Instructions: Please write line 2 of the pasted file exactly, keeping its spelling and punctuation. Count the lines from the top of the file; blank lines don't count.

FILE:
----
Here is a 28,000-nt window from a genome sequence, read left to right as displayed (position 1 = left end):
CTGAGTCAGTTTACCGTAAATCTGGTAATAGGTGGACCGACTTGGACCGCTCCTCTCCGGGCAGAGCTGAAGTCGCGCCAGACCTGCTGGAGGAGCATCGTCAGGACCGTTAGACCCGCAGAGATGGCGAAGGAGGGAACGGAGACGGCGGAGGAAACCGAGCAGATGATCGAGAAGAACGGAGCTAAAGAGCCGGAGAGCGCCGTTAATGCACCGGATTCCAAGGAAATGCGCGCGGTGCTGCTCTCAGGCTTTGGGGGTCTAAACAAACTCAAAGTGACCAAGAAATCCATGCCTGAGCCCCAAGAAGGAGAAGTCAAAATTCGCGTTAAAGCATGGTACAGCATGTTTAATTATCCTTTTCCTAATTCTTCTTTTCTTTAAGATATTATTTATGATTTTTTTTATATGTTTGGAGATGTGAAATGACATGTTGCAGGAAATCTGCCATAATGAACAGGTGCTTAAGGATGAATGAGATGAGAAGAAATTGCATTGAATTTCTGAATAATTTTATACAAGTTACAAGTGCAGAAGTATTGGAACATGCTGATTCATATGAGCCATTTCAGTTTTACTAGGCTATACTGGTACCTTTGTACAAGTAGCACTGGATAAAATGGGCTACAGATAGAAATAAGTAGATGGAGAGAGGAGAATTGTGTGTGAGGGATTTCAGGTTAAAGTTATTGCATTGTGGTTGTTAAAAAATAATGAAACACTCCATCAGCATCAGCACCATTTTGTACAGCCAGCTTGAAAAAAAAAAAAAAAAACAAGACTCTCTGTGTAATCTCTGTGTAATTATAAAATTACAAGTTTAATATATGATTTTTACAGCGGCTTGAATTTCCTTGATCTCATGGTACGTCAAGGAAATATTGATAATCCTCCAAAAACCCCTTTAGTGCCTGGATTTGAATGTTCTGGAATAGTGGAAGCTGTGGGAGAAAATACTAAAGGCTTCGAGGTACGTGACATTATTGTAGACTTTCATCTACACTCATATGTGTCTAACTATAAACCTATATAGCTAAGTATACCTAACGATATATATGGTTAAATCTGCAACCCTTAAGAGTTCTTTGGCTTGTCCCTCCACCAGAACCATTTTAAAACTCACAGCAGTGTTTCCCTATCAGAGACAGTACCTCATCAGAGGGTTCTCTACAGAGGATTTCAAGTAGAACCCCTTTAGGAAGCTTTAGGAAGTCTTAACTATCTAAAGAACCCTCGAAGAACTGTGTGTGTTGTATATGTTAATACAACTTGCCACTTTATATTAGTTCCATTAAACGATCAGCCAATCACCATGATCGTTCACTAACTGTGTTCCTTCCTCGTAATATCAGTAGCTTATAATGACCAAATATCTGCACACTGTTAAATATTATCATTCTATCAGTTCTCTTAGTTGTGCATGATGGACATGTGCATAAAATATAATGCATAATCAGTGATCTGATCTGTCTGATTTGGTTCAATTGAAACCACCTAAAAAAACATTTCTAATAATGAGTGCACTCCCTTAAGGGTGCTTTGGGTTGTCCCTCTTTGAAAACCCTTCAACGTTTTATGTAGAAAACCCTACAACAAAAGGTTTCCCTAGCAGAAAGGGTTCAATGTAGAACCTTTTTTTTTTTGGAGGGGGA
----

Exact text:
CTGAGTCAGTTTACCGTAAATCTGGTAATAGGTGGACCGACTTGGACCGCTCCTCTCCGGGCAGAGCTGAAGTCGCGCCAGACCTGCTGGAGGAGCATCGTCAGGACCGTTAGACCCGCAGAGATGGCGAAGGAGGGAACGGAGACGGCGGAGGAAACCGAGCAGATGATCGAGAAGAACGGAGCTAAAGAGCCGGAGAGCGCCGTTAATGCACCGGATTCCAAGGAAATGCGCGCGGTGCTGCTCTCAGGCTTTGGGGGTCTAAACAAACTCAAAGTGACCAAGAAATCCATGCCTGAGCCCCAAGAAGGAGAAGTCAAAATTCGCGTTAAAGCATGGTACAGCATGTTTAATTATCCTTTTCCTAATTCTTCTTTTCTTTAAGATATTATTTATGATTTTTTTTATATGTTTGGAGATGTGAAATGACATGTTGCAGGAAATCTGCCATAATGAACAGGTGCTTAAGGATGAATGAGATGAGAAGAAATTGCATTGAATTTCTGAATAATTTTATACAAGTTACAAGTGCAGAAGTATTGGAACATGCTGATTCATATGAGCCATTTCAGTTTTACTAGGCTATACTGGTACCTTTGTACAAGTAGCACTGGATAAAATGGGCTACAGATAGAAATAAGTAGATGGAGAGAGGAGAATTGTGTGTGAGGGATTTCAGGTTAAAGTTATTGCATTGTGGTTGTTAAAAAATAATGAAACACTCCATCAGCATCAGCACCATTTTGTACAGCCAGCTTGAAAAAAAAAAAAAAAAACAAGACTCTCTGTGTAATCTCTGTGTAATTATAAAATTACAAGTTTAATATATGATTTTTACAGCGGCTTGAATTTCCTTGATCTCATGGTACGTCAAGGAAATATTGATAATCCTCCAAAAACCCCTTTAGTGCCTGGATTTGAATGTTCTGGAATAGTGGAAGCTGTGGGAGAAAATACTAAAGGCTTCGAGGTACGTGACATTATTGTAGACTTTCATCTACACTCATATGTGTCTAACTATAAACCTATATAGCTAAGTATACCTAACGATATATATGGTTAAATCTGCAACCCTTAAGAGTTCTTTGGCTTGTCCCTCCACCAGAACCATTTTAAAACTCACAGCAGTGTTTCCCTATCAGAGACAGTACCTCATCAGAGGGTTCTCTACAGAGGATTTCAAGTAGAACCCCTTTAGGAAGCTTTAGGAAGTCTTAACTATCTAAAGAACCCTCGAAGAACTGTGTGTGTTGTATATGTTAATACAACTTGCCACTTTATATTAGTTCCATTAAACGATCAGCCAATCACCATGATCGTTCACTAACTGTGTTCCTTCCTCGTAATATCAGTAGCTTATAATGACCAAATATCTGCACACTGTTAAATATTATCATTCTATCAGTTCTCTTAGTTGTGCATGATGGACATGTGCATAAAATATAATGCATAATCAGTGATCTGATCTGTCTGATTTGGTTCAATTGAAACCACCTAAAAAAACATTTCTAATAATGAGTGCACTCCCTTAAGGGTGCTTTGGGTTGTCCCTCTTTGAAAACCCTTCAACGTTTTATGTAGAAAACCCTACAACAAAAGGTTTCCCTAGCAGAAAGGGTTCAATGTAGAACCTTTTTTTTTTTGGAGGGGGA